In 1992, President George H.W. Bush made headlines for checking his watch as an audience member asked him a question during a debate with Bill Clinton. Eight years later in 2000, Al Gore's audible sighing during a debate with George W. Bush raised eyebrows, prompting the then-vice president to promise in an interview to "sigh a little bit less" in upcoming showdowns.

In the 2016 election cycle, GOP frontrunner Donald Trump's odd facial expressions and movements have amused debate viewers, for sure. But unlike Bush and Gore, who were heavily criticized for their relatively subtle non-verbal cues, Trump's over-the-top gestures haven't cost him any points in the polls. Why?

"Donald Trump gets different rules," said Benjamin Bates, associate professor of communication studies at Ohio University and expert in election advertising and messaging, in a phone interview.

Trump's willingness to use aggressive, nonverbal forms of communication appears to be more accepted this election cycle than perhaps it would have been in previous years, Bates explained. The pugnacious billionaire's unconventional ways of getting his point across -- even when it's not his turn to speak -- isn't being held against him by voters.

"It's been a real conundrum from an analytical point of view," said Erik Bucy, a professor of strategic communication at Texas Tech University and expert in nonverbal communication in political news. "He does things that are so outrageous with his face that any conventional politician would have been penalized for it. He's just channeling outrage and voter anger to the extent that he can use these expressions to reinforce voter animosity towards whatever issue or person or event he's mocking."

Chris Christie, whose loud, confrontational, tell-it-like-it-is persona largely mirrors Trump's (some have even argued the New Jersey governor actually nailed the brand down first), has been afforded no such luxury. His New Jersey bellicosity can register poorly with voters, because unlike Trump, the entertainer, Christie, the governor, faces different expectations.

"Because he's a governor, he's supposed to be better behaved in the debates," said Bates.

The same goes for former Florida Governor Jeb Bush and current Ohio Governor John Kasich, both of whom have struggled in debates and in the polls.

Bucy contrasted Kasich's appeal with that Senator Marco Rubio, who, while significantly less politically experienced, has a very put-together stage presence and appealing aura.

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"He does seem very polished," Bucy said. "The question is, can his rhetoric and messaging rise to the level of his visual presentation? That's the challenge."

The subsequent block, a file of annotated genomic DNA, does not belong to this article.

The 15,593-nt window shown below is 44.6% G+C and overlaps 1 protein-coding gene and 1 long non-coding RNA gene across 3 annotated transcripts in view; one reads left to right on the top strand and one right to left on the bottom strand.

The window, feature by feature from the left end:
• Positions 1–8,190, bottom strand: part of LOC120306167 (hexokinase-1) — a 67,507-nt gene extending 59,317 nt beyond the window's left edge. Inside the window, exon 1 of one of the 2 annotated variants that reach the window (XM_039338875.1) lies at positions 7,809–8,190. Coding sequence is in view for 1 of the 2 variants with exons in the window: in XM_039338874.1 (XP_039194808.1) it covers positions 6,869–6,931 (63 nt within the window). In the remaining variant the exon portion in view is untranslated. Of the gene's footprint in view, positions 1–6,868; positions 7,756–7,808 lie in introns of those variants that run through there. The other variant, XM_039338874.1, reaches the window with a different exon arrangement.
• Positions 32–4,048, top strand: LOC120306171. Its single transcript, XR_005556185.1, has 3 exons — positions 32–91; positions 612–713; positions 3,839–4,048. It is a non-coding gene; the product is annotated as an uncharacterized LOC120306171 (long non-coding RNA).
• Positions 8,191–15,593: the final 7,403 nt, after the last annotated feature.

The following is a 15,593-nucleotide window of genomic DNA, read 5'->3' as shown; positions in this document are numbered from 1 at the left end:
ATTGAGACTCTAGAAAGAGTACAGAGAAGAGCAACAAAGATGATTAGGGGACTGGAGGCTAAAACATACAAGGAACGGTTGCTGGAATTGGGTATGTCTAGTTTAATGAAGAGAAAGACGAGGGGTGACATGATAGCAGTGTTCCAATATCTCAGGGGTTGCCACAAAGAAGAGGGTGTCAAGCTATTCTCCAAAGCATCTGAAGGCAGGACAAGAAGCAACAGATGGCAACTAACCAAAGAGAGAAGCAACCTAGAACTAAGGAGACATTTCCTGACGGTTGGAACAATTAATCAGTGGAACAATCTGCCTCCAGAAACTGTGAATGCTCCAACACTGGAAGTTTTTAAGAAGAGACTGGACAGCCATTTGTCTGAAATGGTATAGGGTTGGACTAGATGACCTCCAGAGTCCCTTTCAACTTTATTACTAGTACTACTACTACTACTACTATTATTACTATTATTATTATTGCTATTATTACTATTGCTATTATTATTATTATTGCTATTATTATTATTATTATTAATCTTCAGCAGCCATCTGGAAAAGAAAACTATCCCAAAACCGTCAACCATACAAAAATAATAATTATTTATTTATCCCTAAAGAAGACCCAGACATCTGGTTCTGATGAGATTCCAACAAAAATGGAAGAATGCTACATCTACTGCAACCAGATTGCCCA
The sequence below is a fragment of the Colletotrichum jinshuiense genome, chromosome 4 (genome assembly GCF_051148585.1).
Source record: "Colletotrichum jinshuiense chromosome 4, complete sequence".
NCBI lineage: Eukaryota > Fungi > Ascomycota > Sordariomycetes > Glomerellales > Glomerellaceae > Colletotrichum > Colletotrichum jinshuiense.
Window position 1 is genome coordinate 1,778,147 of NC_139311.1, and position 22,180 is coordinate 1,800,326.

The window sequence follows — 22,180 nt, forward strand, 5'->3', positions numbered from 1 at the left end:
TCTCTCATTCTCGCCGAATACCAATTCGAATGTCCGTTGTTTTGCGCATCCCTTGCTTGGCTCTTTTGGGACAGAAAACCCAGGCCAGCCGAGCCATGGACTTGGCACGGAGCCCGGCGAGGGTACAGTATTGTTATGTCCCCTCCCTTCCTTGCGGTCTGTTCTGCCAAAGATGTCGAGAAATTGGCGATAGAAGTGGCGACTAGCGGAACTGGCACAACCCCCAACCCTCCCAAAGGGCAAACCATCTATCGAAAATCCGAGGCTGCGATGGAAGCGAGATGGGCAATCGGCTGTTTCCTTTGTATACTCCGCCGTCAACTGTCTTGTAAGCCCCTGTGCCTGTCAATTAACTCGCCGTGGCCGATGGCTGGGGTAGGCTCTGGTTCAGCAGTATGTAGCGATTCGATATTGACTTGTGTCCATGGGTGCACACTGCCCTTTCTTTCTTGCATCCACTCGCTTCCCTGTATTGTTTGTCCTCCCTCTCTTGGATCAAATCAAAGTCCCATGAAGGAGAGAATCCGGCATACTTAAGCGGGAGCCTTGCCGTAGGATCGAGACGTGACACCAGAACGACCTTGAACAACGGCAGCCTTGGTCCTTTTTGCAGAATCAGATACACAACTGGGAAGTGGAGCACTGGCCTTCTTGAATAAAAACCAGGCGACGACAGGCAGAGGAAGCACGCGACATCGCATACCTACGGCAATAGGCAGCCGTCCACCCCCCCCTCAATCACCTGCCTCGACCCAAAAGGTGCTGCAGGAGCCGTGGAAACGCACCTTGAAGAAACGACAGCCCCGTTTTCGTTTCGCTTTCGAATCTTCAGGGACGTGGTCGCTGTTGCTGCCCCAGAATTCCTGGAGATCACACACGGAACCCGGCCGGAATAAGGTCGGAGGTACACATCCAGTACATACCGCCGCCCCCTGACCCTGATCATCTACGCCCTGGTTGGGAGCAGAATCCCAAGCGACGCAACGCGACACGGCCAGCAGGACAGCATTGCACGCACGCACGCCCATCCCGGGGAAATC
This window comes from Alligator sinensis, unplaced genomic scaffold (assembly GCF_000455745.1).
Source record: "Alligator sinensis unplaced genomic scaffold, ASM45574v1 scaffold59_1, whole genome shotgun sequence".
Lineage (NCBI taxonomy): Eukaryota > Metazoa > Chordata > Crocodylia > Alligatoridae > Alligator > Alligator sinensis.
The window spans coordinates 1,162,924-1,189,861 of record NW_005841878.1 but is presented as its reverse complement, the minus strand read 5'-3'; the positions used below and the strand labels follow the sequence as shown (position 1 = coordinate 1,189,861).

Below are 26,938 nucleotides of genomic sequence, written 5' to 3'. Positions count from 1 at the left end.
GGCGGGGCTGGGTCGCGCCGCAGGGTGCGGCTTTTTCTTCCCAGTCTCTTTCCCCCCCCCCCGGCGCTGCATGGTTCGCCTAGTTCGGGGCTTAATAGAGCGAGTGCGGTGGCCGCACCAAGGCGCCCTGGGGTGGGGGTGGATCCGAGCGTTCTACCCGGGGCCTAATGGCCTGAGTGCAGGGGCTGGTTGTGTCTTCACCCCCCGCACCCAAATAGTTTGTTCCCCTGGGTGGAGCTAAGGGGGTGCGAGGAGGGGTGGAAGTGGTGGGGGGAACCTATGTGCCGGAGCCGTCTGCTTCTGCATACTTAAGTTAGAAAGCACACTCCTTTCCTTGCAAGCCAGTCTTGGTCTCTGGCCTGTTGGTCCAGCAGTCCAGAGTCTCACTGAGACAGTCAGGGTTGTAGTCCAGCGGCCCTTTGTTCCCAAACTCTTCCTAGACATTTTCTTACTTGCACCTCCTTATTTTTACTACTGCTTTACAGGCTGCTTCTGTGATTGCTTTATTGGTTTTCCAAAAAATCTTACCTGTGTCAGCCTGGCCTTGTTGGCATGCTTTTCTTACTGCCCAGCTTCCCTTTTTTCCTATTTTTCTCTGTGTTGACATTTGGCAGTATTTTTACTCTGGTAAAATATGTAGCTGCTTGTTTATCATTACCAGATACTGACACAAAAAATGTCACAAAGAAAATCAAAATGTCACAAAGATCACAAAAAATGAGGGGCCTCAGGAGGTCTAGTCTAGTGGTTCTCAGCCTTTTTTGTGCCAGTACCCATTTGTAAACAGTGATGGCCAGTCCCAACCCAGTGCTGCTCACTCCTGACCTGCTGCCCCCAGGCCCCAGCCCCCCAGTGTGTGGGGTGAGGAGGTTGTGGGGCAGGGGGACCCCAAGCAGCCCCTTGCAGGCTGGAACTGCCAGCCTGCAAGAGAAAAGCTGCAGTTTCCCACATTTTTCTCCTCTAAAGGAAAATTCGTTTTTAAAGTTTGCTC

Each candidate faces a unique task in calibrating his or her verbal and non-verbal message, and neither part can be discounted. In fact, it may be what they don't say that matters more.

"I would say if there is a direct competition, it would be better to be more effective non-verbally than verbally," Bucy said.

Perhaps that's why Carly Fiorina worries she doesn't smile enough.

Some candidates tend to show small amounts of stress when on the debate stage with small, non-verbal ticks. This "tension leakage," Bucy explained, causes candidates to be evaluated worse by the audience. And even though they may otherwise appear put together, these minute signs of nervousness are perceived by viewers and can undermine the message.

President Obama was widely regarded as the loser of his first presidential debate against Romney in 2012 after demonstrating tension leakage, including blinking often and avoiding eye contact with the camera.

What ultimately matters, however, is not necessarily what the candidates do or the norms by which they abide, but instead how they are perceived by the audience, within the confines of the debate and beyond.

In the first presidential debate of this election cycle, Ben Carson's way of communicating was largely well received by viewers as measured, calm and deliberate. But as election season has dragged on and the retired neurosurgeon has declined in the polls, his manner has garnered more criticism, with some even joking that during the events he appears to have fallen asleep.

"Nothing changed about the way Ben Carson communicated, something changed in the way the audience perceived his slow, careful speech," Bates said.

Perception is what has allowed Trump to defy the odds. His supporters have proven time and again that they'll back him no matter what he does, and perhaps we all give Trump, a reality star, a little more leeway than we do the rest.

"If [the audience] is expecting Donald Trump from 'The Apprentice,' or they're expecting Ben Carson, neurosurgeon, scientific genius, they're going to have a different set of standards for them than for your usual politicians," said Bates.